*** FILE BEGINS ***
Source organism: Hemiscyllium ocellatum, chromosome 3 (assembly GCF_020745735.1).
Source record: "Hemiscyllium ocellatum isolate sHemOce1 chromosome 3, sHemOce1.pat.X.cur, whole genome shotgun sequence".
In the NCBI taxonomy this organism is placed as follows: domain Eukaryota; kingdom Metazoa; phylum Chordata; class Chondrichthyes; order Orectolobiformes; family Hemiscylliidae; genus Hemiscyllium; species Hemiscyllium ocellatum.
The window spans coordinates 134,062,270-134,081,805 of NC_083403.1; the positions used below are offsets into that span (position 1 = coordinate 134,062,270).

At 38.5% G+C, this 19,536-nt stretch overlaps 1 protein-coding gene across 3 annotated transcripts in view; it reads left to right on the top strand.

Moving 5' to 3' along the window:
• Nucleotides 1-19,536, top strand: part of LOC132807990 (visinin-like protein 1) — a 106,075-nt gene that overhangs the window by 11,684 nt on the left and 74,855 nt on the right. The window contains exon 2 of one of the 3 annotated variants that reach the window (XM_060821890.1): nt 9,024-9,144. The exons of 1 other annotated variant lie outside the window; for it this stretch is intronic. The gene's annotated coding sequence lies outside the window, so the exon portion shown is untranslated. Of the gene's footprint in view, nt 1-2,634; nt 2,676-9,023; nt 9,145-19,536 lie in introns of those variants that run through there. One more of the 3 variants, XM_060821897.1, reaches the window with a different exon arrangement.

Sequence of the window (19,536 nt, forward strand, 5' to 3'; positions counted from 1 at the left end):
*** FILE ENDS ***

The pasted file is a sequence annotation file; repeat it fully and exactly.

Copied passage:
Source organism: Hemiscyllium ocellatum, chromosome 3 (assembly GCF_020745735.1).
Source record: "Hemiscyllium ocellatum isolate sHemOce1 chromosome 3, sHemOce1.pat.X.cur, whole genome shotgun sequence".
In the NCBI taxonomy this organism is placed as follows: domain Eukaryota; kingdom Metazoa; phylum Chordata; class Chondrichthyes; order Orectolobiformes; family Hemiscylliidae; genus Hemiscyllium; species Hemiscyllium ocellatum.
The window spans coordinates 134,062,270-134,081,805 of NC_083403.1; the positions used below are offsets into that span (position 1 = coordinate 134,062,270).

At 38.5% G+C, this 19,536-nt stretch overlaps 1 protein-coding gene across 3 annotated transcripts in view; it reads left to right on the top strand.

Moving 5' to 3' along the window:
• Nucleotides 1-19,536, top strand: part of LOC132807990 (visinin-like protein 1) — a 106,075-nt gene that overhangs the window by 11,684 nt on the left and 74,855 nt on the right. The window contains exon 2 of one of the 3 annotated variants that reach the window (XM_060821890.1): nt 9,024-9,144. The exons of 1 other annotated variant lie outside the window; for it this stretch is intronic. The gene's annotated coding sequence lies outside the window, so the exon portion shown is untranslated. Of the gene's footprint in view, nt 1-2,634; nt 2,676-9,023; nt 9,145-19,536 lie in introns of those variants that run through there. One more of the 3 variants, XM_060821897.1, reaches the window with a different exon arrangement.

Sequence of the window (19,536 nt, forward strand, 5' to 3'; positions counted from 1 at the left end):